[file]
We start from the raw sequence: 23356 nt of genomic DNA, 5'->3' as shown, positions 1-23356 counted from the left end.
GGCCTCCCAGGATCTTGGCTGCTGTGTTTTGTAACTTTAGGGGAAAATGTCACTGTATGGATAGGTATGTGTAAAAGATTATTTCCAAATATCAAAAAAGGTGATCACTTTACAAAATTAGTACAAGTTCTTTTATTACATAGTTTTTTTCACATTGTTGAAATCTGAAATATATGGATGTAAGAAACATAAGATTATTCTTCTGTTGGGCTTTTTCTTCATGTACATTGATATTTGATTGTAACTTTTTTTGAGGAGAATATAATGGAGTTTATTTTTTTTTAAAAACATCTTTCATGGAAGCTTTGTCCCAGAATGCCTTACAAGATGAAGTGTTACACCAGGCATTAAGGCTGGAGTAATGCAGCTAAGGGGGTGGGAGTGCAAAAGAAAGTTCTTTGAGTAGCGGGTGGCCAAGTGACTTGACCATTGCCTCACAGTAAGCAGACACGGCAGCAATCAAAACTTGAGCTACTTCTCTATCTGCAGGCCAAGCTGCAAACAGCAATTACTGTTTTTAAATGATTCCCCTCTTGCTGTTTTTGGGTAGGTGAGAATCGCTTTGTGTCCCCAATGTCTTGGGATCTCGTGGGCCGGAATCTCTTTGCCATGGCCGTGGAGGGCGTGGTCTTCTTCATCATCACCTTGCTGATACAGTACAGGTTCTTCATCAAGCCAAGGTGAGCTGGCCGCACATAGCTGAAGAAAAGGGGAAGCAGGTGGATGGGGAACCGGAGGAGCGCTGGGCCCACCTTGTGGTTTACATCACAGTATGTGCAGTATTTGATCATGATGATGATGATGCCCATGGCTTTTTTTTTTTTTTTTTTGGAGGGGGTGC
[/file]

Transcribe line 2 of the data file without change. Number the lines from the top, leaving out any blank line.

GGCCTCCCAGGATCTTGGCTGCTGTGTTTTGTAACTTTAGGGGAAAATGTCACTGTATGGATAGGTATGTGTAAAAGATTATTTCCAAATATCAAAAAAGGTGATCACTTTACAAAATTAGTACAAGTTCTTTTATTACATAGTTTTTTTCACATTGTTGAAATCTGAAATATATGGATGTAAGAAACATAAGATTATTCTTCTGTTGGGCTTTTTCTTCATGTACATTGATATTTGATTGTAACTTTTTTTGAGGAGAATATAATGGAGTTTATTTTTTTTTAAAAACATCTTTCATGGAAGCTTTGTCCCAGAATGCCTTACAAGATGAAGTGTTACACCAGGCATTAAGGCTGGAGTAATGCAGCTAAGGGGGTGGGAGTGCAAAAGAAAGTTCTTTGAGTAGCGGGTGGCCAAGTGACTTGACCATTGCCTCACAGTAAGCAGACACGGCAGCAATCAAAACTTGAGCTACTTCTCTATCTGCAGGCCAAGCTGCAAACAGCAATTACTGTTTTTAAATGATTCCCCTCTTGCTGTTTTTGGGTAGGTGAGAATCGCTTTGTGTCCCCAATGTCTTGGGATCTCGTGGGCCGGAATCTCTTTGCCATGGCCGTGGAGGGCGTGGTCTTCTTCATCATCACCTTGCTGATACAGTACAGGTTCTTCATCAAGCCAAGGTGAGCTGGCCGCACATAGCTGAAGAAAAGGGGAAGCAGGTGGATGGGGAACCGGAGGAGCGCTGGGCCCACCTTGTGGTTTACATCACAGTATGTGCAGTATTTGATCATGATGATGATGATGCCCATGGCTTTTTTTTTTTTTTTTTTGGAGGGGGTGC